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Great Rivers Greenway works to make the area bicycle friendly

This article first appeared in the St. Louis Beacon, Jan. 5, 2012 - When it comes to being a bike-friendly city, St. Louis seems to have a flat tire. That said, one local organization is looking to connect St. Louis cycling routes to promote healthy living and environmental consciousness.

Great Rivers Greenway, a public organization dedicated to developing the region's parks, trails and greenways, recently led the effort to create the Gateway bike plan. Great Rivers Greenway is the organization behind the River Ring -- an interconnecting web of greenways, bike routes and parks throughout the St. Louis area that totals more than 600 miles.

The Gateway bike plan serves a similar purpose: to connect St. Louis with bicycle accessible routes that, if all goes as planned, will total 1,011 miles. The plan has been finished for a few months, now comes the followup and more bicycle-friendly facilities.

"We basically just took our River Ring plan and tied it together with one system," said Todd Antoine, deputy director for planning at GRG. "This is a progressive community that really wants to take bicycling seriously." The Gateway bike plan was finished in August after 16 months of work with MoDOT, St. Louis, St. Louis County, St. Charles County, Trailnet, other organizations and more than 100 municipalities.

If anything, Antoine said, bringing municipalities together was a great achievement.

"That was one thing that really came out of the plan and talking in the meetings with everyone: more communication," he said.

Most plans to include bike lanes are subject to municipal jurisdiction. A region with many roads that criss-cross municipalities, such as St. Louis, can have difficulty implementing such widespread plans as the Gateway bike plan.

Take, for example, Lindbergh Boulevard. If Florissant added a bicycle lane to its section of Lindbergh, but neighboring Hazelwood did not, cyclists could suddenly find themselves in the midst of traffic. Early communication among municipal governments helps to prevent this problem.

Great Rivers Greenway hosted two public forums led by citizen advisory committees made up of residents from St. Louis, St. Louis County and St. Charles County. The majority of the feedback, Antoine said, was positive and expressed eagerness to get the plan implemented as soon as possible.

The initial approach to funding is aimed at targeting road resurfacing, construction and reconstruction in their design stages. Since roads are not re-built or even re-paved annually, GRG expects implementation to extend over the next 20 years.

"You can go in when road projects are coming up in the initial planning and design work. You accommodate for bike facilities in the first place," Antoine said. "It's pennies on the dollar. That's how we talked about doing it. It's just paint, basically."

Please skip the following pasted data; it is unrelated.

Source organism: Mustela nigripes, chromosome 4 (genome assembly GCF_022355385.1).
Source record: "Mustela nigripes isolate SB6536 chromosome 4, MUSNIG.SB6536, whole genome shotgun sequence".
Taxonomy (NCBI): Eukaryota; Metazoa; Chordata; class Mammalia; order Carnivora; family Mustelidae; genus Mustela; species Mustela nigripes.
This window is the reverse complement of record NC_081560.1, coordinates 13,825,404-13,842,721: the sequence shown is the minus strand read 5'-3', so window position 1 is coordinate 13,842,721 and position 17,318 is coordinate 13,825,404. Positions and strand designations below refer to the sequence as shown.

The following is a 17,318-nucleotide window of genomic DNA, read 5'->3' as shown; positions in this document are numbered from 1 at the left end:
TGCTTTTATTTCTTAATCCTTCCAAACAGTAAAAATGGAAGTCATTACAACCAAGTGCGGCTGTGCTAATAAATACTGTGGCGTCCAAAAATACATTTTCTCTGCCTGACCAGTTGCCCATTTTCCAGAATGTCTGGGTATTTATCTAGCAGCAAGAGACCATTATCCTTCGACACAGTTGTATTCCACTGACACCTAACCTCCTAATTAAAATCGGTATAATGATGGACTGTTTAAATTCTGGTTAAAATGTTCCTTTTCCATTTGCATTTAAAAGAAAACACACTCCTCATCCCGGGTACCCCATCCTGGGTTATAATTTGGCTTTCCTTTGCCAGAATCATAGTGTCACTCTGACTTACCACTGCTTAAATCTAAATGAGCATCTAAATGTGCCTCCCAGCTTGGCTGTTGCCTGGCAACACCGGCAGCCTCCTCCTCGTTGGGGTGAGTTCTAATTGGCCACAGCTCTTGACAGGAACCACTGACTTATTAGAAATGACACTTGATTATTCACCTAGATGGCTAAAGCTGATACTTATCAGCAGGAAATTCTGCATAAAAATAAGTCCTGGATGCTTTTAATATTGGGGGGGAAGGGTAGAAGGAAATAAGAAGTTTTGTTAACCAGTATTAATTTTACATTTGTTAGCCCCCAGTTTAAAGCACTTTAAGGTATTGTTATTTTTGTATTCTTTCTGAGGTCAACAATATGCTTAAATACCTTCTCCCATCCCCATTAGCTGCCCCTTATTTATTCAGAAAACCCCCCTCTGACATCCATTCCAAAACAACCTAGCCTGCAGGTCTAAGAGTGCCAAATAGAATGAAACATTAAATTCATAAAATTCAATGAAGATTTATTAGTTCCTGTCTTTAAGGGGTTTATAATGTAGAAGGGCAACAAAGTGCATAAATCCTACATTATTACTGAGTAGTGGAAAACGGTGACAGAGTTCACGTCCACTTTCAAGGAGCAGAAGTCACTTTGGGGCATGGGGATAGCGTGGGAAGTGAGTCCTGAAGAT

As the project was wrapping up, GRG was already identifying road projects that could adopt bike-friendly changes.

"We were successful in getting some small projects going," Antoine said. "Since then, we've been working with St. Louis on implementing some early action projects."

Other areas identified by the Gateway bike plan began as early action projects, such as Clayton Road in Frontenac.

"What we're working for in 2012 is to keep track and monitor the progress and keep the community up to date," Antoine said.

Some local cyclists, though, are skeptical of any long-term plans, but agree that it's about time that something is done.

"It's long overdue," said Ed Foster of Sunset Cyclery. "But it's a start."

Foster has been in the bicycle industry for 20 years and does not believe St. Louis to be a bike-friendly city. He also is wary of any plan, since he has seen others produce ineffective results or fall through all together.

"I saw planning when I was 15," Foster said. "I'm 46 now, and there's still nothing."

However, Rhonda Smythe, policy specialist for Trailnet (a nonprofit instrumental in developing the plan), is confident the Gateway bike plan will be implemented. She does understand the concerns based on the current economic environment.

"With active participation from the beginning of the process, local municipalities have dedicated their commitment to make cycling an integral component of the regional transportation network," Smythe said in an email. "Based on what we've seen so far, the Gateway bike plan is going to have a significant impact on the St. Louis region."

Foster, though, also has concerns about the proposed facilities, citing other initiatives that have fallen short in the past.

"Drive along Watson Road," he added. "And tell me it's not the least intelligent thing to add a 'Share the Road' sign."

Foster's friend Dan Gauvain agrees with Foster's safety concerns. "Are they just going to paint or build a concrete barrier?" Gauvain asked.

The plan addresses safety concerns by providing educational classes for the public as well as municipal employees. During the drafting process, Trailnet brought in speakers who created similar plans in other cities. The key to safe riding, Smythe says, is education.

"Some people will never feel comfortable riding on Watson Road, no matter what kinds of improvements are made," she said. "That's why Trailnet also stresses the importance of cyclist education to help people gain the skills, confidence and experience necessary to effectively operate their vehicles on the road."

Ryan Schuessler, a journalism student at the University of Missouri Columbia, was a summer intern at the Beacon.